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Govt directs States Times Review to correct Facebook post containing falsehoods; second order issued in 4 days

SINGAPORE — The Government on Thursday (Nov 28) directed the States Times Review (STR) Facebook page to carry a correction notice on one of its posts which contains “false and baseless” claims.

Govt directs States Times Review to correct Facebook post containing falsehoods; second order issued in 4 days

The Government has issued a correction direction under the fake news laws against the States Times Review (STR) Facebook page, requiring STR to carry a correction notice saying that its article contains falsehoods.

SINGAPORE — The Government on Thursday (Nov 28) directed the States Times Review (STR) Facebook page to carry a correction notice on one of its posts which contains “false and baseless” claims. 

This is the second such direction to be issued in four days, after the Government made a similar order on Monday on opposition member Brad Bowyer.

The latest direction was made by the Ministry of Home Affairs (MHA) against a post by STR on Nov 23, which alleged that “in a bid to garner Christian support… and possibly turn Singapore into a Christian state”, the People’s Action Party will be fielding a Christian evangelist in the upcoming General Election. 

The post went on to claim that the “whistleblower” who had exposed the PAP candidate’s Christian affiliations had been arrested and faced police charges for fabricating fake news.

The post also said that the NUSSU – NUS Students United page, which had carried a post about this supposed candidate, had been taken down and that the owner of the page was under police investigation after Law and Home Affairs Minister K Shanmugam ordered the arrest.

“These claims are false and baseless,” the MHA said. 

“No one has been arrested or charged arising from the NUSSU – NUS Students United post. The Government did not request that Facebook take down the NUSSU – NUS Students United post or disable the page.”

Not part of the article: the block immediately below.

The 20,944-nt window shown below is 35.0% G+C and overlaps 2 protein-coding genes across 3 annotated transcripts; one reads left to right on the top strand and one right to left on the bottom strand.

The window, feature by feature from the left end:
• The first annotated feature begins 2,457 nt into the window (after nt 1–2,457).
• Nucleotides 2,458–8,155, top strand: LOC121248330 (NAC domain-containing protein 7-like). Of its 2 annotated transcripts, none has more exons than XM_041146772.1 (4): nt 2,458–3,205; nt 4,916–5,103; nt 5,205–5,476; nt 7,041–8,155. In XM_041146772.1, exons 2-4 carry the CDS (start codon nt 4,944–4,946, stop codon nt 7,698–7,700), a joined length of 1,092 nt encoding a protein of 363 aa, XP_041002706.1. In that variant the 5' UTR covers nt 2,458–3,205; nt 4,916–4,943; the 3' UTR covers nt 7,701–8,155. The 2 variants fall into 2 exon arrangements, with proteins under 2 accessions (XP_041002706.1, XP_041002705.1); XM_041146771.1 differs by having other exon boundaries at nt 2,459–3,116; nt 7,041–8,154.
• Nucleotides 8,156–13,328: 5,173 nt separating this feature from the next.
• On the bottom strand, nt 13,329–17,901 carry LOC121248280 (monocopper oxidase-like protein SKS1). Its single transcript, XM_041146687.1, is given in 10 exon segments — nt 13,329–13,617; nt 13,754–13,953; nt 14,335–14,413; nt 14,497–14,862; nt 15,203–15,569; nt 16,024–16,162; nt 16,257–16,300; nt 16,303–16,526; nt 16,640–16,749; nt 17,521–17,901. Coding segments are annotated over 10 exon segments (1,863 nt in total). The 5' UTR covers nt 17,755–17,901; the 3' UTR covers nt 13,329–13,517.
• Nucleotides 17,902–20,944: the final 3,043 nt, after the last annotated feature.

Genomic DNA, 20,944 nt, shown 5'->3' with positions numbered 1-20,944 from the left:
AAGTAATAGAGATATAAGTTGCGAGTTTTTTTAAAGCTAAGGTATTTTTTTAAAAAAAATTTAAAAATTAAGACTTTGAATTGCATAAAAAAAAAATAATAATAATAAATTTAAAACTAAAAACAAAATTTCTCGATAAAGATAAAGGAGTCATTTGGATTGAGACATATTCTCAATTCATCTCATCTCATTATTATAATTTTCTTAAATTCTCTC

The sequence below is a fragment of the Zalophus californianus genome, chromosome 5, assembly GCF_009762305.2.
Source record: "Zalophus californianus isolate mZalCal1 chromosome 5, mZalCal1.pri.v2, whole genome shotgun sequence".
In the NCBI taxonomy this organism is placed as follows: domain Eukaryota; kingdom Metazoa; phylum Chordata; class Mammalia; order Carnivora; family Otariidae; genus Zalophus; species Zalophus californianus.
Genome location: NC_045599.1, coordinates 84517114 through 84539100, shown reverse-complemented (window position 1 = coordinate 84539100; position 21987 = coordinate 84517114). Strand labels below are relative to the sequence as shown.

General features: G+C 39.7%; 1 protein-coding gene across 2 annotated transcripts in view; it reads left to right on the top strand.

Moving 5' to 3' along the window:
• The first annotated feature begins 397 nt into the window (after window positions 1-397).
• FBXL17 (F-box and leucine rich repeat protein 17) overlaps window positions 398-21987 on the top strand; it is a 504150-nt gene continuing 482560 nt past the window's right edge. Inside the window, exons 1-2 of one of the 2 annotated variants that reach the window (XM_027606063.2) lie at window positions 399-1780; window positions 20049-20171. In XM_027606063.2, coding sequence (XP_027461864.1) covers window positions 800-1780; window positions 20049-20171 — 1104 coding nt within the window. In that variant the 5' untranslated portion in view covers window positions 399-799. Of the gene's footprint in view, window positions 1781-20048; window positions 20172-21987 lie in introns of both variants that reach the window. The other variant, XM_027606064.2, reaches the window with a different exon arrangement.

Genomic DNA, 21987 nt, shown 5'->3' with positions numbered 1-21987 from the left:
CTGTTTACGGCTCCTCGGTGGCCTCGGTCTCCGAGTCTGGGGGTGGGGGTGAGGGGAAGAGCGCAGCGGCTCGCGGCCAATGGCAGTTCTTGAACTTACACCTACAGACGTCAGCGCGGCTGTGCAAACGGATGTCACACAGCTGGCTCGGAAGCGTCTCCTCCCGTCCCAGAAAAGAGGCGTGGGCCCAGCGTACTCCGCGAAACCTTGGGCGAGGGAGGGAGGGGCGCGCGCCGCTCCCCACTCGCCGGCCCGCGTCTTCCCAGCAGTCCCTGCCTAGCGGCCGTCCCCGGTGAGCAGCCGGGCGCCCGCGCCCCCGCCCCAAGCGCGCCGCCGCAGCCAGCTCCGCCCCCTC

It was Facebook which removed the page of its own accord, the MHA added. It noted that Facebook did so as the NUSSU – NUS Students United page violated authenticity policies, and the fake accounts linked to the page failed Facebook's community and authenticity guidelines.

The MHA said: “The STR article also makes various other scurrilous allegations including on our elections process. These allegations are absurd.”

The MHA also noted that this is not the first time that STR, as well as two other websites run by Mr Alex Tan, Temasek Review News and Singapore Herald, have “perpetuated outright fabrications, such as misrepresenting Singapore’s position in foreign relations with other countries and casting aspersions on the integrity of public institutions”.

The websites have breached the Info-communications Media Development Authority’s (IMDA) Internet Code of Practice on the grounds of public interest, and have previously been blocked by IMDA, the MHA said.

STR RESPONDS

In a post on the STR Facebook page after the order was issued, Mr Tan, who lives in Australia, said he had not received any request from the Australian Federal Police or the authorities to take down any article.

As a citizen of Australia, he added, he "will not comply with any order from a foreign government like North Korea or Singapore".

In a second post, he wrote: "I am happy to go to 10 years' jail for it, so there shall be no compliance... the site is based in Australia and it obeys only Australian jurisdiction. No foreign government orders or censorship demands will be acceded with (sic)."

If the directives under the fake-news laws are not followed, the Government can compel internet platforms to disable access to the website. 

An individual, whether in or outside Singapore, who has been issued an order and fails to comply without reasonable excuse, is liable to a fine of up to S$20,000, a jail term of up to 12 months, or both.

TODAY has reached out to the MHA and Facebook for comment.

Related topics

fake news Ministry of Home Affairs States Times Review Alex Tan

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